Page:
Friday, February 09, 2007

Poetry Friday: The Braid

A Book Review for Poetry Friday. Round up is over at The Blue Rose Girls.

The Braid by Helen Frost. 2006. Copy from library. Cybils long list.

The Plot: 1850. Scotland. People are being forced off the land they have lived on for generations; the MacKinnons decide to move to Canada for a new start. Grandma Peggy doesn't want to go. On the night the family is to leave, Sarah, 15, runs away; she wants to stay in Scotland with her grandmother. There is no time to go after her; so the rest of the family, including her sister, Jeannie, 14, make their way to Cape Breton, Canada.. The Braid tells the story of sisters Sarah and Jeannie and their now-separate lives. The Braid is also something physical; the girls had braided their hair together, and as they slept Sarah cut it, leaving half with her sister.

The Good: People in power are not nice to people not in power. That's the fact. Here, the MacKinnons (and others) are affected by the Highland Clearances. The parents along with Jeannie, Flora (6), Margaret (5) and baby Willie make their way across the Atlantic to Cape Breton. This is a work of historical fiction that is true to the facts of the time. That sentence is code for people die during the crossing. Yes, I cried. But that's all I'll say.

Frost alternates between Sarah and Jeannie's narrative poems and praise poems that celebrate aspects of the sisters' lives.

Sarah stays and moves with her grandmother to an isolated island; she finds community and perhaps love.

Jeannie survives the voyage, but the future the family hoped for is not the future they find. Jeannie struggles and wonders about her sister.

Frost stays true to the time; neither Sarah nor Jeannie are literate; the family separation is brutally final, with no hope for direct communication. In a time of cell phones and text messaging, it is almost impossible to imagine a time where it would be months before Sarah learns of the deaths of some of her family. As time goes by, all the girls have is hope that the other is doing well, hope that somehow they will connect.

Most brilliant of all is how Frost braids together the girls stories. For the narrative poems, the last word of each line of one poem becomes the first word of each line of the next poem. For the praise poems, the last line of one poem becomes the first line of the next. Independent, yet dependent; alone, yet connected.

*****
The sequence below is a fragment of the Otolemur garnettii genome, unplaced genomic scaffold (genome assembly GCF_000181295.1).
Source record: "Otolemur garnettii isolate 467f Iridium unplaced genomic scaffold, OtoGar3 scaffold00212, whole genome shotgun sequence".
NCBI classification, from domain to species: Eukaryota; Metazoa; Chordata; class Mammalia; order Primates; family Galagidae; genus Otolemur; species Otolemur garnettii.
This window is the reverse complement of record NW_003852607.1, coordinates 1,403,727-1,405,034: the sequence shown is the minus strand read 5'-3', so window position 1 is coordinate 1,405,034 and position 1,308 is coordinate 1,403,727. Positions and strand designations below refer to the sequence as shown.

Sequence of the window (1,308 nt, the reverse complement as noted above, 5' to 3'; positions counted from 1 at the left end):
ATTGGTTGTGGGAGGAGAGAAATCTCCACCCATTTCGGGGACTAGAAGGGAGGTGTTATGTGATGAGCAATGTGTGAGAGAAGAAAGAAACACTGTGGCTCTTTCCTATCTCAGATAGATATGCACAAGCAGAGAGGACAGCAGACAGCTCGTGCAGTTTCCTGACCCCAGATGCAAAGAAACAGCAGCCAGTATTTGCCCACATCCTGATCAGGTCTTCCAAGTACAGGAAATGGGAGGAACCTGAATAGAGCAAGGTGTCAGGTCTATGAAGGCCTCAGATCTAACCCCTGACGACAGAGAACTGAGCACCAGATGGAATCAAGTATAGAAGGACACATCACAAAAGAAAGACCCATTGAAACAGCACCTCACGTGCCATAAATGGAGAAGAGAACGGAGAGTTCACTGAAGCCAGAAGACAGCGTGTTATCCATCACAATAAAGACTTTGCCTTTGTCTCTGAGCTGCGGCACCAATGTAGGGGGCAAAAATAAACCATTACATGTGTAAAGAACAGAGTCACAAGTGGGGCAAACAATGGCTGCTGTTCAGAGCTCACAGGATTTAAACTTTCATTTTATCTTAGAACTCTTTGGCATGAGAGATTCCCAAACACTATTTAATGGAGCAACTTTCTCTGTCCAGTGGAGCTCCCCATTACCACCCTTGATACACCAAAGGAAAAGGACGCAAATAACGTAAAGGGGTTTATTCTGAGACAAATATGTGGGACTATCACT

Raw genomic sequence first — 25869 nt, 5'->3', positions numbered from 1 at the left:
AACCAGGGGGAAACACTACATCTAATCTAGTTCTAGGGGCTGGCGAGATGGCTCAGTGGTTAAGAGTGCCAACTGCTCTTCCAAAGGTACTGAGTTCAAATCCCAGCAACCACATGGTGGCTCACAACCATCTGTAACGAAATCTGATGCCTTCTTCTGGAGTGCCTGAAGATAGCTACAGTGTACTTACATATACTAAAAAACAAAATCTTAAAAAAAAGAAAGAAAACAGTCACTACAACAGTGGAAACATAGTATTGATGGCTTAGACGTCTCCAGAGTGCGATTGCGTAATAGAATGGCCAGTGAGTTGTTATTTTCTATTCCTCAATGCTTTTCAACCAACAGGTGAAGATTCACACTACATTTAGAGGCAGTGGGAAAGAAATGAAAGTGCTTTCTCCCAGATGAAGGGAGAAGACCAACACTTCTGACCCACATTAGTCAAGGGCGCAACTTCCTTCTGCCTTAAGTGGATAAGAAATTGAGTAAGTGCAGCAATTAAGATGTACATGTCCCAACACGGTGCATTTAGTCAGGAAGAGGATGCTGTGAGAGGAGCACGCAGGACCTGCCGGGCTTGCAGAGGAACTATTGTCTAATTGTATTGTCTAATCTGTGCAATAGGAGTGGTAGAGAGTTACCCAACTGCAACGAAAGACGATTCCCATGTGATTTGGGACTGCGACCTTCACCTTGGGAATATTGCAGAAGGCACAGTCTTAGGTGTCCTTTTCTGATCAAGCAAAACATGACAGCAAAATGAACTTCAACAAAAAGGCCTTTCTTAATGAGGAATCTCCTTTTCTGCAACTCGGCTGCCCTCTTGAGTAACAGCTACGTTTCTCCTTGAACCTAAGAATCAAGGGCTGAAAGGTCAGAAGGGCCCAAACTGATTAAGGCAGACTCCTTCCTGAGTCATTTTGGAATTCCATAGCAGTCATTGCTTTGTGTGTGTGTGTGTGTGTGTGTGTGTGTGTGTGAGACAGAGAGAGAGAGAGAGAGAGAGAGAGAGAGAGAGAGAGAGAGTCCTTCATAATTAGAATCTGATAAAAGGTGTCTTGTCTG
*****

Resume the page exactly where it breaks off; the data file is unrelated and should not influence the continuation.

A praise poem, Song:

The songs that enter children's ears
carried across centuries of
love, stay with them, bringing comfort,
setting their feet dancing, coming
back to them when their own children
first look up and see them smiling
or hear them weeping as they rock
strong boats upon a storm sea.

The last line of the praise poem before this one was "she sings into her children's ears"; the next praise poem begins, "a strong boat on a stormy sea."

I liked that the MacKinnon family emigrated to Canada. It's a silly thing to point out, but all too often in historical fiction published in the US the US is the only place people from Europe went. Um, so not true. Another pet peeve? Based on almost every fiction book about the Irish Famine* published in the US, no one stayed in Ireland. Moving to the U.S. is always the "happy ending" in the book. So it's nice to see a book that also tells the story of the people left behind; of Sarah and her grandmother.

On my "wishes that will never come true" list; while I found Jeannie's and Sarah's stories wonderfully complete, I do wonder about their descendants and wish for a book set in present day as the two links of the family reconnect. (Yes, I know they are made up people.)

interactive reader review.
kids lit review.
Linda Sue Park: What I'm Reading review.
Frost has assembled a wealth of links for The Braid, making my job way easier.
The Highland Clearances web project.
The Highland Clearances and effects on Scotland today.
The Highland Clearances: from the BBC, resource for children & teachers.
Two Lives Braided Together: the School Library Journal author interview.
propernoun review.
Booktalks: Quick and Simple Blog review (hey, I didn't know Nancy Keane had a blog!)
The Goddess of YA Literature review.
Sarah's Hold Shelf review. (these are in no order other than the order that I found them.)

*Edited to add: yes, this is the Highland Clearances, not the Famine, but I saw parallels in families being forced to emigrate. Wanted to clarify that's why I mention it; not that I confused the two.

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